The evolution of infrastructure: 4-track subways and parking decks

With Rail~volution complete, several recaps of conference sessions have sparked some interesting discussion.  One panel posed the hypothetical question – what would DC look like today if we had never built Metro?

WMATA’s Nat Bottigheimer emphasized the linkage between high capacity rapid transit and the ability to support dense urban development, drawing a contrast to the spatial inefficiency of automobile-based systems:

Bottigheimer gave an analogue for Washington, DC, saying that the parking needed to serve all the cars that would come in place of Metro could fill the entire area from 12th to 23rd Streets, Constitution to R (including the White House) with 5-story parking decks.

That’s a lot pf parking.  It’s an absurd amount, really – but it shouldn’t be a surprise.  Consider an auto-oriented business district like Tysons Corner:

Tysons’ dependence on the automobile, and a place to park it, is dramatic when compared with other areas. With about 120,000 jobs, Tysons features nearly half again as many parking spots in structures, underground and in surface lots. That’s more parking, 40 million square feet, than office space, 28 million square feet. Tysons boasts more spaces, 167,000, than downtown Washington, 50,000, which has more than twice as many jobs.

Of course, downtown DC never would’ve developed in such a fashion.  Bottigheimer’s hypothetical is meant to draw a contrast rather than represent a plausible alternate universe.  Never the less, the ratio of space devoted to parking compared to space devoted to other stuff (offices, retail, housing, etc) is striking.  An auto-based transportation system requires the devotion of half of your space to just the terminal capacity for the car.

While acknowledging Metro’s power to shape development and growth when paired with appropriate land use and economic development policies, the GGW discussion turned (as it often does) to Metro’s constraints.  Several commenters ask – why not four tracks like New York?  Why not have express service?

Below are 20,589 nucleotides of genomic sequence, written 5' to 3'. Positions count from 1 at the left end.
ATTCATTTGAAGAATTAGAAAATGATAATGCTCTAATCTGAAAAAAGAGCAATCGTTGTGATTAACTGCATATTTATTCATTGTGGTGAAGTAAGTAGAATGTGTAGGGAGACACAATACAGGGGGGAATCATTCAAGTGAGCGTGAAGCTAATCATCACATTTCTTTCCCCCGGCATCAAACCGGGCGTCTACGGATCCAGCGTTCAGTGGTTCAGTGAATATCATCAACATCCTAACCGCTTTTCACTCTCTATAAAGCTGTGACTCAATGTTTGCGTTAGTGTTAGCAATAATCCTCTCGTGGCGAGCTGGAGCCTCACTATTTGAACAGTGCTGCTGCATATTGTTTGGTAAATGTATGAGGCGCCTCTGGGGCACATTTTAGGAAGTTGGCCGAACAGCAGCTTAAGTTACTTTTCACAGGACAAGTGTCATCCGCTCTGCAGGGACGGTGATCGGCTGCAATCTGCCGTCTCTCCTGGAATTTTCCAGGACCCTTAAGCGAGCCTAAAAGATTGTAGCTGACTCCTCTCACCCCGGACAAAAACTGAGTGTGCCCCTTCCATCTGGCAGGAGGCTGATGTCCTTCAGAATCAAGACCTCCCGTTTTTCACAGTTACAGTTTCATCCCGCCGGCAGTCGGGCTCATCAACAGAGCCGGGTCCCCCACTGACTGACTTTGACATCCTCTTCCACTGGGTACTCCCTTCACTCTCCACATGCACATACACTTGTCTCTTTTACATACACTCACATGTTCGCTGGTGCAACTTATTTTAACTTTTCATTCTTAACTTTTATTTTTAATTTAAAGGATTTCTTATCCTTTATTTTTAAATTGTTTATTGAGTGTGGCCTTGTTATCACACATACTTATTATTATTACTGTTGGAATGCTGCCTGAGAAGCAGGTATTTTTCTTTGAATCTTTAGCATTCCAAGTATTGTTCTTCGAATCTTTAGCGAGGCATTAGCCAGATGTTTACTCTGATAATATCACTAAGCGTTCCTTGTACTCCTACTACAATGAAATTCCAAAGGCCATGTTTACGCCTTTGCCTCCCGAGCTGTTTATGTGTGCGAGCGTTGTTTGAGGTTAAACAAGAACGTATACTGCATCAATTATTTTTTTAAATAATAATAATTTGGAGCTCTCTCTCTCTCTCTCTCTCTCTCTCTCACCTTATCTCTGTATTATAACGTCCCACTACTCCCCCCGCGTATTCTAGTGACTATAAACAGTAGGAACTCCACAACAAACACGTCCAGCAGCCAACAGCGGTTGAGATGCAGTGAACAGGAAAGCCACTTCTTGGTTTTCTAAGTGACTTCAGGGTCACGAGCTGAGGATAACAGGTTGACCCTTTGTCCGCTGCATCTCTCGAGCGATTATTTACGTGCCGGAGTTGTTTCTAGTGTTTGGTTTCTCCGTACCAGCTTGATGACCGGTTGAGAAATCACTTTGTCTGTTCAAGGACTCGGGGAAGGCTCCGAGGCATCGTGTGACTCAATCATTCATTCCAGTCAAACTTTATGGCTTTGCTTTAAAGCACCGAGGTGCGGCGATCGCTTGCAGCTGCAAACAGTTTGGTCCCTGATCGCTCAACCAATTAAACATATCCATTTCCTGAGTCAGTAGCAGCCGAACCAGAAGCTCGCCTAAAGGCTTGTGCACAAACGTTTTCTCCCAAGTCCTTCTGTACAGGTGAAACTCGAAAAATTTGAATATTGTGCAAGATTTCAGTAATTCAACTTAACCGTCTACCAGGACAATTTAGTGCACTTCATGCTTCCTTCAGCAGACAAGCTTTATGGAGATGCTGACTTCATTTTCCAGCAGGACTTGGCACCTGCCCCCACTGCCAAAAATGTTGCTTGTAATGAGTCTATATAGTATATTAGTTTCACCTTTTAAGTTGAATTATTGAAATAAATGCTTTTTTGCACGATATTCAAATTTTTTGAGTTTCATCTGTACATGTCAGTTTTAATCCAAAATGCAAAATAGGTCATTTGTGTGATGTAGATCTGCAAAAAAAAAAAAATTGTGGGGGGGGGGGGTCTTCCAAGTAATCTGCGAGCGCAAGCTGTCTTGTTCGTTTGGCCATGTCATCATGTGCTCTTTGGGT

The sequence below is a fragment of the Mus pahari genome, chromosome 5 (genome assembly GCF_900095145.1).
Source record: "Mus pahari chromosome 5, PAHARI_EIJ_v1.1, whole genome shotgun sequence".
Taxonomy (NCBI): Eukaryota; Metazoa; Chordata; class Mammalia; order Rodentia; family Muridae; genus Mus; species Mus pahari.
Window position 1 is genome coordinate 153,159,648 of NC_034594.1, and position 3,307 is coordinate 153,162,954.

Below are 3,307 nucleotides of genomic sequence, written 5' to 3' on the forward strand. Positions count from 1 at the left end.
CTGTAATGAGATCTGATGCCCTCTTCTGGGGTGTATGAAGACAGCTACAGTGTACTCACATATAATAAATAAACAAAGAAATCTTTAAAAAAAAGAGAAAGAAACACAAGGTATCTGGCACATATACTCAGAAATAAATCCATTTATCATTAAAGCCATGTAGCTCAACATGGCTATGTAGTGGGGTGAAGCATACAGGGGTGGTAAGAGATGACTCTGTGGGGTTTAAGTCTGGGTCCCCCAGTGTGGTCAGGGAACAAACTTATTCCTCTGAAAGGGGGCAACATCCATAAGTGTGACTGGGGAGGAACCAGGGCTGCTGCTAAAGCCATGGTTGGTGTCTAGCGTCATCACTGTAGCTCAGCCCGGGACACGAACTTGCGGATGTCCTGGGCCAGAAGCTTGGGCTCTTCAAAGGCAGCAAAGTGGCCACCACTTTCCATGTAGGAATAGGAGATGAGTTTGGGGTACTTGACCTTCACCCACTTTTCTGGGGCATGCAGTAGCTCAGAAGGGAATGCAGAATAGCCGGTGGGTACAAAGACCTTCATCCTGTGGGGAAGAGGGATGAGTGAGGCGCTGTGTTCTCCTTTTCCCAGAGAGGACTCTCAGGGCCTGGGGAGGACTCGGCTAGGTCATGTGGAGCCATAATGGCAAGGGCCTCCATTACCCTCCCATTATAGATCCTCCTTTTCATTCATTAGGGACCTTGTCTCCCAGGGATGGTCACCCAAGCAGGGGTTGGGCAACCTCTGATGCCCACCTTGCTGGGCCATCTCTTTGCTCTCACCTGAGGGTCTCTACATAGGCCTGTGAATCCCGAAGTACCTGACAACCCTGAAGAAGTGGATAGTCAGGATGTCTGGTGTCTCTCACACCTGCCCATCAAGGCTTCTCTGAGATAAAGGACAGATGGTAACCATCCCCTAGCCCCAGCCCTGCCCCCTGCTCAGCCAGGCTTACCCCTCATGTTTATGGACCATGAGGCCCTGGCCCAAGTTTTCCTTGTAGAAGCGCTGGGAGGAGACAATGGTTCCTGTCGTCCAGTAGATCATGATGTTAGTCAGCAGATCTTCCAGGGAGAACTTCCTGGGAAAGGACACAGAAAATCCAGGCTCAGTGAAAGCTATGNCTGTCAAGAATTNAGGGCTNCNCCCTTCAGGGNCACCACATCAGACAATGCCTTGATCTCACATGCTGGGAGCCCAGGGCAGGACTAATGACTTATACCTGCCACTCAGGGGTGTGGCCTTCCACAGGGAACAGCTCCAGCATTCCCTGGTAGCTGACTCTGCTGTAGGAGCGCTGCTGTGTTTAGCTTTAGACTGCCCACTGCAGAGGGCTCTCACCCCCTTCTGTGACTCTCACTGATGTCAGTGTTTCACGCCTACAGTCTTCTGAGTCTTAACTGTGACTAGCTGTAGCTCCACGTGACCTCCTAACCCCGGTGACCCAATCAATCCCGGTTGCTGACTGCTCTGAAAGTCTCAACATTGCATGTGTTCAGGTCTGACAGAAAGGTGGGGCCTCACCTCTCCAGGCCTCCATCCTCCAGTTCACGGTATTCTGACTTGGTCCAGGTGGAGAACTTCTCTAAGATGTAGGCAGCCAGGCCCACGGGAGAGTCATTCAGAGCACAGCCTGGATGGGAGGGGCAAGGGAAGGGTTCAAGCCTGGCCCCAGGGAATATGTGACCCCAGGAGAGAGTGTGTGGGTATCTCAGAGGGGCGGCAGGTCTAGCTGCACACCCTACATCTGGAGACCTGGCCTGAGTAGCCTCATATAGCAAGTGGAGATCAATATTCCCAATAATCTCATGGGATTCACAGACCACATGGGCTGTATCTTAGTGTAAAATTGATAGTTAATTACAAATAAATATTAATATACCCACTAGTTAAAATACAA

Sample of Midtown Manhattan track maps from

New York’s four-track trunk lines are indeed impressive pieces of infrastructure, but it’s worth remembering that they are essentially the second system of rapid transit in the city.  New York did not build those four-track lines from scratch, they built them to replace an extensive network of elevated trains. Consider the changes from 1904 (left), to 1932 (center), to present (right):

Red lines are elevateds, blue lines are subways – source images from Wikipedia. The process of replacing older elevated trains with subways is clear, particularly in Manhattan and around Downtown Brooklyn. The relevance to DC is that four-track subway lines don’t just happen.  The circumstances in New York that desired to get rid of most of the elevated tracks provided an opportunity to rebuild all of New York’s transit infrastructure.  Metro is not provided with such an opportunity.  Adding express tracks to the existing system would require essentially rebuilding the entire system, and without a compelling reason to do so (such as New York’s removal of Els), it’s simply not going to happen – no matter if it were a good idea and a cost-effective idea or not.